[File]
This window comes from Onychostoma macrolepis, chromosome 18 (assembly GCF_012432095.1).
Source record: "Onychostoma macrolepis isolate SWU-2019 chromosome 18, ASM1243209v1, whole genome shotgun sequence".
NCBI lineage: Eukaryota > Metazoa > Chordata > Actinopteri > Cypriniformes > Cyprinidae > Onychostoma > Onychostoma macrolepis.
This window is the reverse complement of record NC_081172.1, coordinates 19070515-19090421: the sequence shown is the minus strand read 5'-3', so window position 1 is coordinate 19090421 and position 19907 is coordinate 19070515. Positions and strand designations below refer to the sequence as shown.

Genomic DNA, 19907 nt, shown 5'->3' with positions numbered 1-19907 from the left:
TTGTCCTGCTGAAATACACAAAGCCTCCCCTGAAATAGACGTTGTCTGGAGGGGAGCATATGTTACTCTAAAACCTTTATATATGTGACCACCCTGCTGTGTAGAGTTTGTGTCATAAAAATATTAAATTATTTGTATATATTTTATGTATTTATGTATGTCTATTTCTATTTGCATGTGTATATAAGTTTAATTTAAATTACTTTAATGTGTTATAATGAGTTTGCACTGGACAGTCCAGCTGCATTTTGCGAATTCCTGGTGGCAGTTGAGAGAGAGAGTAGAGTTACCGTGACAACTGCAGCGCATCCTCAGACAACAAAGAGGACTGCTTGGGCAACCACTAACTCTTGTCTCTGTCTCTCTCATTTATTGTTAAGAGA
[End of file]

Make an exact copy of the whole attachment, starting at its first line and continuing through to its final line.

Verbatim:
This window comes from Onychostoma macrolepis, chromosome 18 (assembly GCF_012432095.1).
Source record: "Onychostoma macrolepis isolate SWU-2019 chromosome 18, ASM1243209v1, whole genome shotgun sequence".
NCBI lineage: Eukaryota > Metazoa > Chordata > Actinopteri > Cypriniformes > Cyprinidae > Onychostoma > Onychostoma macrolepis.
This window is the reverse complement of record NC_081172.1, coordinates 19070515-19090421: the sequence shown is the minus strand read 5'-3', so window position 1 is coordinate 19090421 and position 19907 is coordinate 19070515. Positions and strand designations below refer to the sequence as shown.

Genomic DNA, 19907 nt, shown 5'->3' with positions numbered 1-19907 from the left:
TTGTCCTGCTGAAATACACAAAGCCTCCCCTGAAATAGACGTTGTCTGGAGGGGAGCATATGTTACTCTAAAACCTTTATATATGTGACCACCCTGCTGTGTAGAGTTTGTGTCATAAAAATATTAAATTATTTGTATATATTTTATGTATTTATGTATGTCTATTTCTATTTGCATGTGTATATAAGTTTAATTTAAATTACTTTAATGTGTTATAATGAGTTTGCACTGGACAGTCCAGCTGCATTTTGCGAATTCCTGGTGGCAGTTGAGAGAGAGAGTAGAGTTACCGTGACAACTGCAGCGCATCCTCAGACAACAAAGAGGACTGCTTGGGCAACCACTAACTCTTGTCTCTGTCTCTCTCATTTATTGTTAAGAGA